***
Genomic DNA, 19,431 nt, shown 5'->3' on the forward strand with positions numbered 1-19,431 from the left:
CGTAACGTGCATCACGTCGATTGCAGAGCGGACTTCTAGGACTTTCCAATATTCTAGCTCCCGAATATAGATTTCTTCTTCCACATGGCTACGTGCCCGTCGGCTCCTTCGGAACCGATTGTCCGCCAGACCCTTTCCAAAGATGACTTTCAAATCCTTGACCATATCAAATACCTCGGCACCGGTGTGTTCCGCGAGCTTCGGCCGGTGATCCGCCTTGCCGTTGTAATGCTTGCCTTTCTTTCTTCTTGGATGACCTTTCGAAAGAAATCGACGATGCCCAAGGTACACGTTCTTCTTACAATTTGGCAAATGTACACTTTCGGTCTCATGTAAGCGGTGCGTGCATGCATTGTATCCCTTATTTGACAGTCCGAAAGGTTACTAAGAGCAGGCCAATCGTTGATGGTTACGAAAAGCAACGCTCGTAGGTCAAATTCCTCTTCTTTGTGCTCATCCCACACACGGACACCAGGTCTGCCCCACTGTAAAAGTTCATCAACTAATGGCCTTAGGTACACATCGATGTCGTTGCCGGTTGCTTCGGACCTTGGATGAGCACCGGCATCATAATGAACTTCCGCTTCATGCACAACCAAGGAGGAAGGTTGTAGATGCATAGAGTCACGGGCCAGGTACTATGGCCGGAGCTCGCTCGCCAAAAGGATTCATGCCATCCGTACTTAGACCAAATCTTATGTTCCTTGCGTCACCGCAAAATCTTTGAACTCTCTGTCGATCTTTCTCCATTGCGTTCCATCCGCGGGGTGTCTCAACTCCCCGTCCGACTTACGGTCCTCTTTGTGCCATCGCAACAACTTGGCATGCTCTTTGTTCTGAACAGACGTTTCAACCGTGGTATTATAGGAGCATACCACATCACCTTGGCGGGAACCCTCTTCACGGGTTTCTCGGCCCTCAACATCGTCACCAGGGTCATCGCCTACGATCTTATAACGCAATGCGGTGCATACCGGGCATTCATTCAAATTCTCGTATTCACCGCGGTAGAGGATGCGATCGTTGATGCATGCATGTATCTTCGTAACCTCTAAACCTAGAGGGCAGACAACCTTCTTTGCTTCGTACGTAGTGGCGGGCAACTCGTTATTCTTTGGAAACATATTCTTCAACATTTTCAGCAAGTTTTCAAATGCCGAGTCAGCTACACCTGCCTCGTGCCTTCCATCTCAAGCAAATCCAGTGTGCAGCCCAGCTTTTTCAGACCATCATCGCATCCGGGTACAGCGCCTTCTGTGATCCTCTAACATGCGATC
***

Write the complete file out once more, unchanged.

Genomic DNA, 19,431 nt, shown 5'->3' on the forward strand with positions numbered 1-19,431 from the left:
CGTAACGTGCATCACGTCGATTGCAGAGCGGACTTCTAGGACTTTCCAATATTCTAGCTCCCGAATATAGATTTCTTCTTCCACATGGCTACGTGCCCGTCGGCTCCTTCGGAACCGATTGTCCGCCAGACCCTTTCCAAAGATGACTTTCAAATCCTTGACCATATCAAATACCTCGGCACCGGTGTGTTCCGCGAGCTTCGGCCGGTGATCCGCCTTGCCGTTGTAATGCTTGCCTTTCTTTCTTCTTGGATGACCTTTCGAAAGAAATCGACGATGCCCAAGGTACACGTTCTTCTTACAATTTGGCAAATGTACACTTTCGGTCTCATGTAAGCGGTGCGTGCATGCATTGTATCCCTTATTTGACAGTCCGAAAGGTTACTAAGAGCAGGCCAATCGTTGATGGTTACGAAAAGCAACGCTCGTAGGTCAAATTCCTCTTCTTTGTGCTCATCCCACACACGGACACCAGGTCTGCCCCACTGTAAAAGTTCATCAACTAATGGCCTTAGGTACACATCGATGTCGTTGCCGGTTGCTTCGGACCTTGGATGAGCACCGGCATCATAATGAACTTCCGCTTCATGCACAACCAAGGAGGAAGGTTGTAGATGCATAGAGTCACGGGCCAGGTACTATGGCCGGAGCTCGCTCGCCAAAAGGATTCATGCCATCCGTACTTAGACCAAATCTTATGTTCCTTGCGTCACCGCAAAATCTTTGAACTCTCTGTCGATCTTTCTCCATTGCGTTCCATCCGCGGGGTGTCTCAACTCCCCGTCCGACTTACGGTCCTCTTTGTGCCATCGCAACAACTTGGCATGCTCTTTGTTCTGAACAGACGTTTCAACCGTGGTATTATAGGAGCATACCACATCACCTTGGCGGGAACCCTCTTCACGGGTTTCTCGGCCCTCAACATCGTCACCAGGGTCATCGCCTACGATCTTATAACGCAATGCGGTGCATACCGGGCATTCATTCAAATTCTCGTATTCACCGCGGTAGAGGATGCGATCGTTGATGCATGCATGTATCTTCGTAACCTCTAAACCTAGAGGGCAGACAACCTTCTTTGCTTCGTACGTAGTGGCGGGCAACTCGTTATTCTTTGGAAACATATTCTTCAACATTTTCAGCAAGTTTTCAAATGCCGAGTCAGCTACACCTGCCTCGTGCCTTCCATCTCAAGCAAATCCAGTGTGCAGCCCAGCTTTTTCAGACCATCATCGCATCCGGGTACAGCGCCTTCTGTGATCCTCTAACATGCGATC